Bödvar Bjarki, meaning 'Warlike Little-Bear', is the hero appearing in tales of Hrólf Kraki in the Saga of Hrólf Kraki, in the Latin epitome to the lost Skjöldunga saga, and as Biarco in Saxo Grammaticus' Gesta Danorum.
The Ynglings were the oldest known Scandinavian dynasty, originating from Sweden. It can refer to the clans of the Scylfings, the semi-legendary royal Swedish clan during the Age of Migrations, with kings such as Eadgils, Onela and Ohthere. When Beowulf and Ynglingatal were composed sometime in the eighth to tenth centuries, the respective scop and skald (poet) expected his audience to have a great deal of background information about these kings, which is shown in the allusiveness of the references.
Various gods and men appear as Sons of Odin or Sons of Wodan/Wotan or Sons of Woden in old Old Norse and Old High German and Old English texts.
Björn was the father of Olof (II) Björnsson and Eric the Victorious, and he was the grandfather of Styrbjörn the Strong, according to the Hervarar saga and Harald Fairhair's saga. According to the two sagas, he was the son of an Erik who fought Harald Fairhair and who succeeded the brothers Björn at Hauge and Anund Uppsale:
Alaric and Eric, were two legendary kings of Sweden.
Olof Björnsson was a semi-legendary Swedish king who was referenced in several Old Norse Sagas including Hervarar saga, Saga of Harald Fairhair and the Styrbjarnar þáttr Svíakappa.
Styrbjörn the Strong according to late Norse sagas was a son of the Swedish king Olof, and a nephew of Olof's co-ruler and successor Eric the Victorious, who defeated and killed Styrbjörn at the Battle of Fyrisvellir. As with many figures in the sagas, doubts have been cast on his existence, but he is mentioned in a roughly contemporary skaldic poem about the battle. According to legend, his original name was Björn, and Styr-, which was added when he had grown up, was an epithet meaning that he was restless, controversially forceful and violent.
Raum the Old is a legendary king in Norway in the Hversu Noregr byggdist and in Thorsteins saga Víkingssonar. He was said to have been ugly, as was his daughter, Bryngerd, who was married to King Álf. Indeed, in Old Norse, raumr means a big and ugly person.
Torgny the Lawspeaker is the name of one of at least three generations of lawspeakers by the name Þorgnýr, who appear in the Heimskringla by the Icelandic scholar and chieftain Snorri Sturluson, and in the less known Styrbjarnar þáttr Svíakappa and Hróa þáttr heimska. They were the lawspeakers of Tiundaland, and all lawspeakers in the Swedish kingdom were their subordinates.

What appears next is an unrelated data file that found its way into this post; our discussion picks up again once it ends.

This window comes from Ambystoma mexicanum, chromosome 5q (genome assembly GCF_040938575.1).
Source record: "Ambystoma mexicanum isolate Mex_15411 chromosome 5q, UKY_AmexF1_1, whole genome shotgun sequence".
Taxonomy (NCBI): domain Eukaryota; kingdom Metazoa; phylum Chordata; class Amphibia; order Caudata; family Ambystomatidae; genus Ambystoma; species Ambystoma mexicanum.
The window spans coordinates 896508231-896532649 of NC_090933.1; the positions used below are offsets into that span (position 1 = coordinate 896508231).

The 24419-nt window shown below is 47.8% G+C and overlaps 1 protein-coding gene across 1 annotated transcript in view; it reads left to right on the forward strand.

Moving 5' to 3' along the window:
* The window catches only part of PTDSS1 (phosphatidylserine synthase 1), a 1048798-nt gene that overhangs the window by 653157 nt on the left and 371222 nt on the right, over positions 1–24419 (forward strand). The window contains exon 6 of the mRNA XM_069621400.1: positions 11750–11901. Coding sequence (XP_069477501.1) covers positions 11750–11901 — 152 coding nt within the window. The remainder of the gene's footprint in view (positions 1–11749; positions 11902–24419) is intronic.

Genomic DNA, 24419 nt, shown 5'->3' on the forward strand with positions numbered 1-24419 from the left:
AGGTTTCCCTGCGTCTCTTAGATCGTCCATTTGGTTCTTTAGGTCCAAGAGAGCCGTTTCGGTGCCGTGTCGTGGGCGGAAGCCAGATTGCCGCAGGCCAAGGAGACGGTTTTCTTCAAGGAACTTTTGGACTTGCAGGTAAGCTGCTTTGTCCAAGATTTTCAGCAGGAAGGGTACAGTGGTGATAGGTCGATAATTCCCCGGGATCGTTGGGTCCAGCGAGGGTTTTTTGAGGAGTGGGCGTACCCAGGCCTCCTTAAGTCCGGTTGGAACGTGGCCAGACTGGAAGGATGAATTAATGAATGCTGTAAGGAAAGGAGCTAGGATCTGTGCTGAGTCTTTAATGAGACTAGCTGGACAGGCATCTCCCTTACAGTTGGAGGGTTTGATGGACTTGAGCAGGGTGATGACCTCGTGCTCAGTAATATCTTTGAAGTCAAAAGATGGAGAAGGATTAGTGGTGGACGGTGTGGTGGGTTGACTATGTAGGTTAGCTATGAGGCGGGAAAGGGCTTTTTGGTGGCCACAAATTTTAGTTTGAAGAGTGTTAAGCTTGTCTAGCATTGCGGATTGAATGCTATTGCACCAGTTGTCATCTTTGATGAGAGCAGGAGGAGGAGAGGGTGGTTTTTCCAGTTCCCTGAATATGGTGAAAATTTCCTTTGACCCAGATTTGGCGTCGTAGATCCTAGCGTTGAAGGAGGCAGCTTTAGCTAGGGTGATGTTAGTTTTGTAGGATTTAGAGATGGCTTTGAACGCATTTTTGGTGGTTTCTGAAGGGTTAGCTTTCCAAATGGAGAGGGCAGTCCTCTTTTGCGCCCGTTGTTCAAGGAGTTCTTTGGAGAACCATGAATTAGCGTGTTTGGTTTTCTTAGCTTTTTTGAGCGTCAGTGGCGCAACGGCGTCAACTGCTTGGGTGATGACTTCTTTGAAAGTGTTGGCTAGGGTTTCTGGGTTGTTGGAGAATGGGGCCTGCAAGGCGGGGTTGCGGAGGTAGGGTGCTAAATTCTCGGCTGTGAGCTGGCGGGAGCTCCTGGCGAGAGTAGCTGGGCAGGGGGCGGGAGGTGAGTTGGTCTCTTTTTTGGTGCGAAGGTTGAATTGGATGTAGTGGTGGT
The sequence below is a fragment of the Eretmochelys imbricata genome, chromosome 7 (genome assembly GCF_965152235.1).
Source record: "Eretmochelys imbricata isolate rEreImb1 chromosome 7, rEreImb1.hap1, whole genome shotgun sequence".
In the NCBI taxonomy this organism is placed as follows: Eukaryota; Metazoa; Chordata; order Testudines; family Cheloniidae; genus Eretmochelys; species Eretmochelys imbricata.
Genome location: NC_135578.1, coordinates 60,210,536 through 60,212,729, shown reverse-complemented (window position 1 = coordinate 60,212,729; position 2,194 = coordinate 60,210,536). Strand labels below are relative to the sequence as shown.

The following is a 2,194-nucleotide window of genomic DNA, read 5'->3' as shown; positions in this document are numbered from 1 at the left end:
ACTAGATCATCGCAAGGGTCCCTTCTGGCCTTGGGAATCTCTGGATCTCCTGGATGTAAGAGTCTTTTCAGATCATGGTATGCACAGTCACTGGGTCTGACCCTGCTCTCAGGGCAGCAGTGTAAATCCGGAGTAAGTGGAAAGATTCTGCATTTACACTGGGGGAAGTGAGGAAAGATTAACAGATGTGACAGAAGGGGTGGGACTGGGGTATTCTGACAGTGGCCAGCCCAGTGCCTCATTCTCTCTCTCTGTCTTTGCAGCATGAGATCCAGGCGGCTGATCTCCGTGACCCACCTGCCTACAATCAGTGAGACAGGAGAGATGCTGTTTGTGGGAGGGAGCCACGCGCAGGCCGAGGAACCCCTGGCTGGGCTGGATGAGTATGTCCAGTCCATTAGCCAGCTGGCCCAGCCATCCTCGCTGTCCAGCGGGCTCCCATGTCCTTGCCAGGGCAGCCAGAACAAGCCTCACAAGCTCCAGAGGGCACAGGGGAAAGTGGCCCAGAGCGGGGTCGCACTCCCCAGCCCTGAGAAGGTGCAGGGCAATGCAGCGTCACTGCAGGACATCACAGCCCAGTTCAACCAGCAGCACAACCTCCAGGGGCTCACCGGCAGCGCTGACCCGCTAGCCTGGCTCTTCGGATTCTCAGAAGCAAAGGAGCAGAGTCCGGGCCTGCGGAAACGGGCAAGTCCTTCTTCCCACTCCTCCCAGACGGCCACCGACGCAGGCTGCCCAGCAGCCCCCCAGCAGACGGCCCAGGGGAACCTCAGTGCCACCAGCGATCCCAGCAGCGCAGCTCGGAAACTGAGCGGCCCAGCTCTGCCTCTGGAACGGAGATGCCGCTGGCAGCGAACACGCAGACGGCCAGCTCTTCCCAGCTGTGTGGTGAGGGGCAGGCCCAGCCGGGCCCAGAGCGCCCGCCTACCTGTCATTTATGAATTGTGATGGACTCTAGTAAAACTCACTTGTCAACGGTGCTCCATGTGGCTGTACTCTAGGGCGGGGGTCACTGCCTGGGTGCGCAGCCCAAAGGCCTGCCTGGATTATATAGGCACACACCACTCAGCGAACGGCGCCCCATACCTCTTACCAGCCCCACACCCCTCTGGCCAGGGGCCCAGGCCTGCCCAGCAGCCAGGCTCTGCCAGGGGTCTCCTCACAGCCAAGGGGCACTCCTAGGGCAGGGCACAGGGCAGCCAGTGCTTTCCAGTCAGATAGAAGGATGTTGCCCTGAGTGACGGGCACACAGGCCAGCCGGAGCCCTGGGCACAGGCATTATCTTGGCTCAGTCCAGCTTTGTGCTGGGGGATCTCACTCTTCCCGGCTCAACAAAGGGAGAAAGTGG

Ulf was a Danish earl (jarl) and regent of Denmark. Ulf was the father of King Sweyn II of Denmark and thus the progenitor of the House of Estridsen, which would rule Denmark from 1047 to 1375, which was also sometimes, specially in Swedish sources, referred to as the Ulfinger dynasty to honor him.
Estrid Svendsdatter of Denmark, was a Danish princess and titular Queen, a Russian princess and, possibly, Duchess of Normandy by marriage. She was the daughter of Sweyn Forkbeard and perhaps Gunhild of Wenden and sister of Cnut the Great. By Ulf Jarl, she was the mother of the later King Sweyn II Estridson and Beorn Estrithson. The dynasty that ruled Denmark in 1047–1412 was named after her. She was known in Denmark as Dronning Estrid, despite the fact that she was not married to a King and not a queen regnant.
Very little is known for certain of the ancestry of the Godwins, the family of the last Anglo-Saxon King of England, Harold II. When King Edward the Confessor died in January 1066 his closest relative was his great-nephew, Edgar the Ætheling, but he was young and lacked powerful supporters. Harold was the head of the most powerful family in England and Edward's brother-in-law, and he became king. In September 1066 Harold defeated and killed King Harald Hardrada of Norway at the Battle of Stamford Bridge, and Harold was himself defeated and killed the following month by William the Conqueror at the Battle of Hastings.
A number of royal genealogies of the Anglo-Saxon kingdoms, collectively referred to as the Anglo-Saxon royal genealogies, have been preserved in a manuscript tradition based in the 8th to 10th centuries.
Beorn Estrithson was the son of Jarl Ulf and Estrid Svendsdatter, sister of Cnut the Great.